Without names, she threw them. You she gave the name of the black man. She put her arms around him.” (62) Therefore, Sethe is the only child her mother conceived in love or conceived willingly at least. Deborah Hevitz even suggests in “Nameless Ghosts: Possession and Dispossession in Beloved” in Studies in American Fiction, that, “Beloved is not only the reincarnation of Sethe’s dead daughter but she is also the detailed representation of Sethe’s mother.”(158) Not only is she a representative of Sethe’s mother, but she represents much more. Sethe longs for the relationship she was denied with her mother.
This played into Morrison’s idea that an ancestral history of suffering cannot be easily erased, but it can fade over time with hard work and support from your community. When the community came to help Sethe after exiling her years go, they allowed Sethe to set some her demons free, like Beloved. Denver reconnecting with the community allowed her mother to begin to move out of the past and start there family’s long road to being at peace with the demon’s of their
Sethe uses this as a way to hide the past and acknowledge what really happened to Beloved all those years ago, because she does not want to have “rememory” of it. She then chooses to acknowledge the hatred that Beloved had for Paul D as a product of these horrific events she paints a picture
Sethe, like many other female slaves, was raped, tortured, sold, and was forced away from her children. This led to deep psychological damage as well as physical scars. From Sethe’s point of view,
While Morrison depicts myriad abuses of slavery, like brutal beatings and lynching, the depictions of and allusions to rape are of primary importance; each in some way helps explain the infanticide that marks the beginnings of Sethe’s story as a free woman. Sethe kills her child so that no white man will ever “dirty” her, so that no young man with “mossy teeth” will ever hold the child down and suck her breast (Pamela E. Barnett 193) Stamp Paid, a former slave who ferries Sethe and Denver across the Ohio River, tried to take Beloved’s corpse from the mother’s clinging hands and give Denver to her. A mother killing her own child is an act that subverts the natural order of the world. A mother is expected to create life, not destroy it, but with Sethe’s case, she was insane and out of control at that specific moment when she imagined that her child might face the same assault in the future. Thus, she prefers to put an end to this situation.
In Toni Morrison’s novel Beloved, Sethe, Denver, and Paul D each attempt to cope with their horrific pasts amidst a world haunted by the horrors of slavery. Paradoxically, these memories of despair often accompany intense feelings of motherly love, desire, and hope. Throughout the novel, the color red symbolizes this dichotomy through representing both the past memories of violence, hatred, and death associated with slavery along with the feelings of love, desire, and hope for a better future. After horrific oppression and brutality at Sweet Home plantation and the prison at Alfred, Georgia, Paul D carries a “tobacco tin lodged in his chest” concealing his memories and emotions from his slave life (Morrison 133). Despite Paul D’s fervent attempts to escape his past and conceal the feelings that come with it, he experiences brief pulses of emotion which are represented through the color red.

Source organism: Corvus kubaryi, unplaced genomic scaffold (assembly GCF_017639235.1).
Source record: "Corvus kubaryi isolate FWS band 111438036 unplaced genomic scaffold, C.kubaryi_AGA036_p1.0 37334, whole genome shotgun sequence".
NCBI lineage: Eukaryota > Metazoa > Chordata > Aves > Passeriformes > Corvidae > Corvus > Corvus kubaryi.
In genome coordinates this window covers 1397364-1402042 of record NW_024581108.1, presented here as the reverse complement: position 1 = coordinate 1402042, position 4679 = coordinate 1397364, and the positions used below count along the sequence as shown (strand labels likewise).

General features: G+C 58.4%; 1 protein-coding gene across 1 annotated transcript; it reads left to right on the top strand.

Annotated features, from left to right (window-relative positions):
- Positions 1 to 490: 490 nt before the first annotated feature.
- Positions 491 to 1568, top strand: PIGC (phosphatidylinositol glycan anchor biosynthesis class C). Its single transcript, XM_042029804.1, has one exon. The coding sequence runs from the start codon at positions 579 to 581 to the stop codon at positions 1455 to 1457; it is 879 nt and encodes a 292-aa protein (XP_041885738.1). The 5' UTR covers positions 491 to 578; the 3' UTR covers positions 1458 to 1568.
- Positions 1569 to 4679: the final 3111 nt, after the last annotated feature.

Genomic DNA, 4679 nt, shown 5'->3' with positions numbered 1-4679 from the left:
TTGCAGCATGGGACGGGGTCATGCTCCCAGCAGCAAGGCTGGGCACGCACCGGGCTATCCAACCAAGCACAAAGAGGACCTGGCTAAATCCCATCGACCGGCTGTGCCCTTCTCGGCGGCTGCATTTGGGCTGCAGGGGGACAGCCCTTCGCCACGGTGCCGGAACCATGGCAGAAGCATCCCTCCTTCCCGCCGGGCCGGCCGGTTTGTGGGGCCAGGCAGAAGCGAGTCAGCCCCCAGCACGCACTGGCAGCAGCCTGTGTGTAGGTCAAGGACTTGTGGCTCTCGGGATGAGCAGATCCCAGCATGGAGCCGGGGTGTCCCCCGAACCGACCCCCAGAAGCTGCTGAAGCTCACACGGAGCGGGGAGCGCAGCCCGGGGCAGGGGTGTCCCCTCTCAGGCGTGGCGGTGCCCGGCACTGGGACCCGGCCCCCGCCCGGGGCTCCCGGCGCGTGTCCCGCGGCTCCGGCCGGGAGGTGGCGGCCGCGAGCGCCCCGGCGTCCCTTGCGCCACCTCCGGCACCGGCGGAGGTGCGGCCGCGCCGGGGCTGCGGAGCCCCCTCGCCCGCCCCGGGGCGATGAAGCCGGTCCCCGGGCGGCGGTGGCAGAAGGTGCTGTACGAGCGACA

Both two characters were oppressed during those times and patriarchal took a stand on all society, again woman were subjected by the race as it was only lacks who took a form of being the slaves. Sethe and Denver are the slavery escapes in the novel of Beloved, both of them believed that their house was haunted by the ghost by the name of Beloved. Sethe worked as a slave at Home Sweet and was found by master, who tried to attempted to capture her and her children, but likely he escaped and ran away in the tool shed and attempted to kill them all. Sethe only succeeded in killing her older daughter by cutting her throat with the saw, after she explained to the white mans that she was trying to put them in the safe place, so this is the other way which Sethe tried to escape slavery, oppression and as the mother she did not want her children to have the experiences she faces that is why she tried to kill all the children. Another
Sethe figuratively returns to the murder of Beloved and erases from her life some of the overwhelming impact of that action, giving herself a chance to reintegrate her profoundly fractured psyche. It is almost as if there is no longer a fleshmemory of her murder of her child. Intellectually Sethe knows it happened, but the memory of it functions like a demagnetized tape recording; traces of the recording remain perhaps, but they can no longer play themselves out at anything like original volume. (Koolish 186) At this moment, Sethe focuses her rage on the cause of all her pain and misery i.e. the while folk.
In both roles, Beloved uses cruelty to speak for her two intentions. As the ghost of slavery, Beloved’s intention includes wanting a voice and accounted for rather than forgotten. As the daughter, Beloved’s intention includes wanting love from her mother who took her life to save her from reality during the time of Sethe’s enslavement. To alleviate the exertion for herself, Beloved combines her two intentions and directs it toward